5 Common Mistakes Made in Personal Injury Lawsuits
A successful personal injury claim can ensure you’re fairly compensated for medical costs, hospital bills, property damage and other losses after being hurt in a car crash, fall, or other type of preventable accident. However, there are several frequently made mistakes that have the potential to undermine or significantly reduce your financial recovery.
In many situations, the first days immediately following a serious accident are filled with stress, confusion and anxiety – a time when victims need proper legal guidance on how to preserve their rights and avoid common missteps that may sabotage their chances of securing just compensation.
Below is a compilation of common personal injury lawsuit mistakes plaintiffs should avoid.
Failing to get immediate medical treatment
After being involved in any kind of accident, it’s critical to seek medical attention as soon as possible, even if you’re not experiencing any obvious aches and pains. Without a medical doctor’s report, your claim will lack credible, concrete evidence that documents the extent and severity of your injuries, diminishing your chances of success in court.
Providing a written statement without legal counsel
When confronted with a crisis scenario, it’s only human nature to want to help and comfort others, particularly in traffic accidents. Remember that anything you say (to police, investigators or insurance agents) can be used against you in a court of law. Never provide a recorded statement about the circumstance of the incident without having a personal injury attorney present.
Sharing details on Facebook, social media
We live in era dominated by social media, where everything is shared online in real time. Even the best intentioned plaintiffs can ruin their chances of winning a case by posting photos or details about their accident, injury or recovery process on Facebook, Instagram, Snap Chat or Twitter. These seemingly innocuous posts are considered admissible evidence in court.
Failing to keep records of all injury-related expenses
Insurance adjustors need proof of all financial losses stemming from your injury, which means you need to be diligent about keeping all receipts. This includes travel costs to and from the doctor, prescription medications, all tests and diagnostic expenses, medical treatments, and even small things like parking lot fees at the hospital.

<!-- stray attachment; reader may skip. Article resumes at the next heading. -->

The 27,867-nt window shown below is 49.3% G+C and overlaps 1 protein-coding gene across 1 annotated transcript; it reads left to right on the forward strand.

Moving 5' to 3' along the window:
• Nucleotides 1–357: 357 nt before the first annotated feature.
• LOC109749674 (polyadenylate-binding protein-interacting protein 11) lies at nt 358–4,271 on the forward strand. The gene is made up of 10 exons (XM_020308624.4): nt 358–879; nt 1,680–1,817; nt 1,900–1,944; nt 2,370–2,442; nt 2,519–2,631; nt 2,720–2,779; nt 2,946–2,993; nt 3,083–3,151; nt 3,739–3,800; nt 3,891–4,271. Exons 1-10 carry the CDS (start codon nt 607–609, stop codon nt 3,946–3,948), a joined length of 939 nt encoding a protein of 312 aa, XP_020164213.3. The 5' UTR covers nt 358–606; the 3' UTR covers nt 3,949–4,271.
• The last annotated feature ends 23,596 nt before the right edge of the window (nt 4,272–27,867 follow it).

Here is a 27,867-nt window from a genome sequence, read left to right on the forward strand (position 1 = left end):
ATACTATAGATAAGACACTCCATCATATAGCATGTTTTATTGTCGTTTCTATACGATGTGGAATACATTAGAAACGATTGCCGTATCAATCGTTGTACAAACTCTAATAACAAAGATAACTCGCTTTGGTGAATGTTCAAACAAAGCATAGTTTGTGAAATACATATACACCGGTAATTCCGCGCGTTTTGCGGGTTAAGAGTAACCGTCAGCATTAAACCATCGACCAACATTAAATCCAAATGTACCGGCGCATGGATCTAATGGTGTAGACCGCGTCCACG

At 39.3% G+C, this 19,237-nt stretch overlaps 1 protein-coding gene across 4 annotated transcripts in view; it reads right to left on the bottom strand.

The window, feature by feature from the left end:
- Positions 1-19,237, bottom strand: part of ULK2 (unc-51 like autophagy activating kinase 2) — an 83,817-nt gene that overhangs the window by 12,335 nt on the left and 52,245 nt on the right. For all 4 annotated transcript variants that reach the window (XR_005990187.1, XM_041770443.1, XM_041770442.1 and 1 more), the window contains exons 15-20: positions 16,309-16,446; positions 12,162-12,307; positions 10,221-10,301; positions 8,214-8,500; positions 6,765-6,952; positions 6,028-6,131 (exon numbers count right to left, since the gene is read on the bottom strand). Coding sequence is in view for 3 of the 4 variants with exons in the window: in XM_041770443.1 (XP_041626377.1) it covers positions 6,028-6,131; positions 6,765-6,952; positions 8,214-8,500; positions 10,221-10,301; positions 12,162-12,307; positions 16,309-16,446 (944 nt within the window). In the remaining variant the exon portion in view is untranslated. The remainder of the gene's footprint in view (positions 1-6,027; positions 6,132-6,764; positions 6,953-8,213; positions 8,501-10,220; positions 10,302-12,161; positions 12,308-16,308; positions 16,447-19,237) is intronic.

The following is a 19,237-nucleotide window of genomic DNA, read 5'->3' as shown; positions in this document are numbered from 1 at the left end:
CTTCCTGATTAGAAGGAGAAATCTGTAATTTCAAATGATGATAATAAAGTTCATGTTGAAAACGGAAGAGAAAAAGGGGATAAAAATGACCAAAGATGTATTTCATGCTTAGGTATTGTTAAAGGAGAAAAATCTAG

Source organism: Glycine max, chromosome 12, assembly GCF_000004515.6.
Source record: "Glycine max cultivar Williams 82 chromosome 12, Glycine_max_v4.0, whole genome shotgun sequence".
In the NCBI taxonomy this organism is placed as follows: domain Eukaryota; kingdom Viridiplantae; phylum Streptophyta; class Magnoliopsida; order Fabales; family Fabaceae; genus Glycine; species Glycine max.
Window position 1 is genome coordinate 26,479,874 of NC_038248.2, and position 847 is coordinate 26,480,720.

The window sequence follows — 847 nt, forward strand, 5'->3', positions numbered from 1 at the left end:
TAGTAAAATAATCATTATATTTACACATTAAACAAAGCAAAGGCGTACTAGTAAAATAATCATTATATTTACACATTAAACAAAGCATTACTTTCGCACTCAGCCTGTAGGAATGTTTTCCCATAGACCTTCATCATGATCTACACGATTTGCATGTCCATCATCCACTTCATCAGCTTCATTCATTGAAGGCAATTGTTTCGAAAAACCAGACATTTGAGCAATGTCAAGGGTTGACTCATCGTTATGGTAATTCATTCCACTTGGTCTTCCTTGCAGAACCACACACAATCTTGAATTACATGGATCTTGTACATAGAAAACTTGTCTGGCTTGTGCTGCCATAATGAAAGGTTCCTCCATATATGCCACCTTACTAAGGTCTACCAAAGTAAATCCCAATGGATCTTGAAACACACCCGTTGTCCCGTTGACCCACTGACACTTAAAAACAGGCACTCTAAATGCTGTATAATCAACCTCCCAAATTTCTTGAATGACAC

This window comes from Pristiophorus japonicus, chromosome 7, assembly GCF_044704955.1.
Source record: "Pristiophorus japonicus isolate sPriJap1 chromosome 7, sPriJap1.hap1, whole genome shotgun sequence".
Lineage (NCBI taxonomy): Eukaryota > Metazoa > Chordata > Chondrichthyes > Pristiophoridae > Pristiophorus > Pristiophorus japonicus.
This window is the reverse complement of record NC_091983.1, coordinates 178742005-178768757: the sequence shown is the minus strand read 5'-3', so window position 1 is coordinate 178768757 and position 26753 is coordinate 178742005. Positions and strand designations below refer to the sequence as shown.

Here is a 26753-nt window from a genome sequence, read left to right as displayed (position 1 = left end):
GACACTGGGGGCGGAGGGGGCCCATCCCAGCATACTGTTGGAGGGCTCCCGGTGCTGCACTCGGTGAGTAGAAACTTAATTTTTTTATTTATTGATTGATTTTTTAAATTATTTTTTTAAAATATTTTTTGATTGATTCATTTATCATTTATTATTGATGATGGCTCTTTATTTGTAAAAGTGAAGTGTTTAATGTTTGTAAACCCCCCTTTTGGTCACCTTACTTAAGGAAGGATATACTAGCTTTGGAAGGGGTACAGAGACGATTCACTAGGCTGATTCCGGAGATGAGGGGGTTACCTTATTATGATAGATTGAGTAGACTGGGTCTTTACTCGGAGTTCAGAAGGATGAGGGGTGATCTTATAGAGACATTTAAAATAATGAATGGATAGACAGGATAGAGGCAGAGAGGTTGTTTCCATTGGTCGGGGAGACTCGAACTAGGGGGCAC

Withholding information from your lawyer or doctors
This would seem like a no-brainer, but its another common mistake made by personal injury plaintiffs. You need to be 100 percent honest with not only your attorney, but your medical team. Disclose any pre-existing conditions or other health concerns you had prior to the accident. If the defendant or insurance carrier discovers you withheld information, this could damage your credibility and chances for a successful recovery.
The good news is that you can avoid these common pitfalls when you work with a veteran personal injury lawyer. It is their job to protect your best interests and help you achieve the maximum possible payout in your case.
From our Southern California offices, the attorneys at Ellis Law provide the highest caliber legal services to injured people throughout the greater Los Angeles area. If you’ve been injured, contact us for a complimentary case evaluation. In California, plaintiffs have two years from the date of injury or one year from the date the injury was discovered to file a complaint.
Additional personal injury lawsuit resources:
- California Courts, Statute of Limitations http://www.courts.ca.gov/9618.htm
- California Courts, Lawyers and Legal Help http://www.courts.ca.gov/1001.htm